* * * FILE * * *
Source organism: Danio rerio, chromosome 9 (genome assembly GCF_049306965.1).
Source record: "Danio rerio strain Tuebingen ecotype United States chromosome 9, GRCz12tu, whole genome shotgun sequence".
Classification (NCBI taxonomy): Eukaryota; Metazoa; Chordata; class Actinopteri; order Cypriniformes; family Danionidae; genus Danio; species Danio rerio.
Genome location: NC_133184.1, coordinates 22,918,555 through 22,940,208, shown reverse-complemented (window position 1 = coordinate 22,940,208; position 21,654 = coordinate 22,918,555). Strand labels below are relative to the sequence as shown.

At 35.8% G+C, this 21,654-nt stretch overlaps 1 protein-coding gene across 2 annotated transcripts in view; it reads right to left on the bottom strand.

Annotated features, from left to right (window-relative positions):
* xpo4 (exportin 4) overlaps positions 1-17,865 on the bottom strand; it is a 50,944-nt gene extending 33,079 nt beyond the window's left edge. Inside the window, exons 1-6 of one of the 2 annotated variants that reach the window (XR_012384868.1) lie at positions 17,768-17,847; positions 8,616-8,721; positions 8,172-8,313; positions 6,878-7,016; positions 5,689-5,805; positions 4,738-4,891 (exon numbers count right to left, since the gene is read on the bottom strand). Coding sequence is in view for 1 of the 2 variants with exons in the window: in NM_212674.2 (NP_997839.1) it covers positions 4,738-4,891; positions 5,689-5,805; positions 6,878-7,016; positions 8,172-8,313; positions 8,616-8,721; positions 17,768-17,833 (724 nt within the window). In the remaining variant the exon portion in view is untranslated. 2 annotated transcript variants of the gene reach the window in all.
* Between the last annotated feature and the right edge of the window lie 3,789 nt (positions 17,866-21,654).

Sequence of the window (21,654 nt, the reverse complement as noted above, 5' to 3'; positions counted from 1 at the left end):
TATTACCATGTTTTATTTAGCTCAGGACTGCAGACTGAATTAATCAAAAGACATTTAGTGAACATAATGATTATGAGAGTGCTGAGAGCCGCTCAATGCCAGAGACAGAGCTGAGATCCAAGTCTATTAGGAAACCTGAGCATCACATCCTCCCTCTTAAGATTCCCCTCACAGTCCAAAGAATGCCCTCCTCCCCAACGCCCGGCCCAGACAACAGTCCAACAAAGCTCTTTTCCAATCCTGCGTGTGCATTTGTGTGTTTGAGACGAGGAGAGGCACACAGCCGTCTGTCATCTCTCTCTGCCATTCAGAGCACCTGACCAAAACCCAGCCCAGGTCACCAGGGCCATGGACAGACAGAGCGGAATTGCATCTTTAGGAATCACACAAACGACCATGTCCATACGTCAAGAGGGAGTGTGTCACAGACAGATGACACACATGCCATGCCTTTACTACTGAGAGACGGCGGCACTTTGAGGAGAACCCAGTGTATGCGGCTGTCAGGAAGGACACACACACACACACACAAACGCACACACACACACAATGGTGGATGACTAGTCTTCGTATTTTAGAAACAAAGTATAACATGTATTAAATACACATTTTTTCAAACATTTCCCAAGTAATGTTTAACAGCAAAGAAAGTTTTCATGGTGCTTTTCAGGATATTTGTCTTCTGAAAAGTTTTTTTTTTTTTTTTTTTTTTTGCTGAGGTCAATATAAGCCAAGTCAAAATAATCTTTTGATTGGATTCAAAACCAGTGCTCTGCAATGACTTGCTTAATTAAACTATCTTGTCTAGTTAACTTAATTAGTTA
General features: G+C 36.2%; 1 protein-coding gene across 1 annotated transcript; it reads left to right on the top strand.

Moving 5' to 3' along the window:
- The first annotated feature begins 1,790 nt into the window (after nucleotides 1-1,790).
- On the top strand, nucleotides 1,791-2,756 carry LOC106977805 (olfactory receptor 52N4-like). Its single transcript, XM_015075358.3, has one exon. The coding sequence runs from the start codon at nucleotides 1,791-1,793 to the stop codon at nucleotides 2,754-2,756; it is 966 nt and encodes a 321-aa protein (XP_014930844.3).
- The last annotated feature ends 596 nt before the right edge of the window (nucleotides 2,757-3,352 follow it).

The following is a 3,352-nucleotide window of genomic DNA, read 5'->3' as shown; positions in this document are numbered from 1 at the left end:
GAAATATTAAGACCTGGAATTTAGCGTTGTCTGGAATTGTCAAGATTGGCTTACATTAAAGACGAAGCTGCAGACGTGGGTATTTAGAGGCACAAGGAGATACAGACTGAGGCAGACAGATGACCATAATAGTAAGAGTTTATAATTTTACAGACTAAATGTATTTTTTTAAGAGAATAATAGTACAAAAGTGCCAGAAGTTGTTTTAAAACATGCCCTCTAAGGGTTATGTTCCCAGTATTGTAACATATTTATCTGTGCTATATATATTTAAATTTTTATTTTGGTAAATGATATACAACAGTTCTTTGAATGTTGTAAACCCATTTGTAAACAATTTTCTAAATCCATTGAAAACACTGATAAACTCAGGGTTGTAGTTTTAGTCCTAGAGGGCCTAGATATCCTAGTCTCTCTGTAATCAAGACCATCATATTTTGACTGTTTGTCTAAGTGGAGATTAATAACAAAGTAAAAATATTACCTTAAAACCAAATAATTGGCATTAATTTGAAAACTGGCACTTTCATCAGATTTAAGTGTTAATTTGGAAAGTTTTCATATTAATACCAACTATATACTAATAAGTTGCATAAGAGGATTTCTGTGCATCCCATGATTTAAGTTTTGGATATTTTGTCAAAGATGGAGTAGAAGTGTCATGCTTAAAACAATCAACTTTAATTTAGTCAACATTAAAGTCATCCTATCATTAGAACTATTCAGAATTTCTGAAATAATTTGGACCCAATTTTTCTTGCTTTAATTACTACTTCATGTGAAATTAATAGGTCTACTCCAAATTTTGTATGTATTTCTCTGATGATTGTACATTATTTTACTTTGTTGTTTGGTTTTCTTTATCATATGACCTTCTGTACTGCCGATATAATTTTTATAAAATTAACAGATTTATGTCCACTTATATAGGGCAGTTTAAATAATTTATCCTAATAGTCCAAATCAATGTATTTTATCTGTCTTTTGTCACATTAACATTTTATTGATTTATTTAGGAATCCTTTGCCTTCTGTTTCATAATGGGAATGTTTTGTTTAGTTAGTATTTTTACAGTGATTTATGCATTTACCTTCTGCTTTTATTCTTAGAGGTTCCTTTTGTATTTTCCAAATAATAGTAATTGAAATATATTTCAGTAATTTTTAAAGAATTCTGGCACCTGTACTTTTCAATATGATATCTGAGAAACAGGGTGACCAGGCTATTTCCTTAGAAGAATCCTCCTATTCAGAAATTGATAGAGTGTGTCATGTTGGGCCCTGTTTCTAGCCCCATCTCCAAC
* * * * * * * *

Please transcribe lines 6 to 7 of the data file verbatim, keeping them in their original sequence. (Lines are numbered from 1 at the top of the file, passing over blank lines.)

Annotated features, from left to right (window-relative positions):
* xpo4 (exportin 4) overlaps positions 1-17,865 on the bottom strand; it is a 50,944-nt gene extending 33,079 nt beyond the window's left edge. Inside the window, exons 1-6 of one of the 2 annotated variants that reach the window (XR_012384868.1) lie at positions 17,768-17,847; positions 8,616-8,721; positions 8,172-8,313; positions 6,878-7,016; positions 5,689-5,805; positions 4,738-4,891 (exon numbers count right to left, since the gene is read on the bottom strand). Coding sequence is in view for 1 of the 2 variants with exons in the window: in NM_212674.2 (NP_997839.1) it covers positions 4,738-4,891; positions 5,689-5,805; positions 6,878-7,016; positions 8,172-8,313; positions 8,616-8,721; positions 17,768-17,833 (724 nt within the window). In the remaining variant the exon portion in view is untranslated. 2 annotated transcript variants of the gene reach the window in all.